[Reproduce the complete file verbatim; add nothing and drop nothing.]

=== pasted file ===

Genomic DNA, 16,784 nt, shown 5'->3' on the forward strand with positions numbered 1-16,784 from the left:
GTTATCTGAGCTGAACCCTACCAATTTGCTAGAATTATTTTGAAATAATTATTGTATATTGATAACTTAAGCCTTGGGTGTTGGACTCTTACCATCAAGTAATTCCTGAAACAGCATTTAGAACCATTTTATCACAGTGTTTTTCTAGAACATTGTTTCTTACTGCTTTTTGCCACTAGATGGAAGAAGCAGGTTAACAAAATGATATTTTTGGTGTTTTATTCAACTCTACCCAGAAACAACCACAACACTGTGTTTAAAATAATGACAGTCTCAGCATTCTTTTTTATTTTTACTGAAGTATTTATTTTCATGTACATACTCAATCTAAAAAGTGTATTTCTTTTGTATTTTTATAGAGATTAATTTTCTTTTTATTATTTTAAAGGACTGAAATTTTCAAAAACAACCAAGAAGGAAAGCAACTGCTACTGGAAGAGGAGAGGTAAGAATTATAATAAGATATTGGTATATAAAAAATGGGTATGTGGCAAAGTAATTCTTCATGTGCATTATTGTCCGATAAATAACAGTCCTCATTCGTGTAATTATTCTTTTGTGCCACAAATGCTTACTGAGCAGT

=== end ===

Genomic DNA, 16,784 nt, shown 5'->3' on the forward strand with positions numbered 1-16,784 from the left:
GTTATCTGAGCTGAACCCTACCAATTTGCTAGAATTATTTTGAAATAATTATTGTATATTGATAACTTAAGCCTTGGGTGTTGGACTCTTACCATCAAGTAATTCCTGAAACAGCATTTAGAACCATTTTATCACAGTGTTTTTCTAGAACATTGTTTCTTACTGCTTTTTGCCACTAGATGGAAGAAGCAGGTTAACAAAATGATATTTTTGGTGTTTTATTCAACTCTACCCAGAAACAACCACAACACTGTGTTTAAAATAATGACAGTCTCAGCATTCTTTTTTATTTTTACTGAAGTATTTATTTTCATGTACATACTCAATCTAAAAAGTGTATTTCTTTTGTATTTTTATAGAGATTAATTTTCTTTTTATTATTTTAAAGGACTGAAATTTTCAAAAACAACCAAGAAGGAAAGCAACTGCTACTGGAAGAGGAGAGGTAAGAATTATAATAAGATATTGGTATATAAAAAATGGGTATGTGGCAAAGTAATTCTTCATGTGCATTATTGTCCGATAAATAACAGTCCTCATTCGTGTAATTATTCTTTTGTGCCACAAATGCTTACTGAGCAGT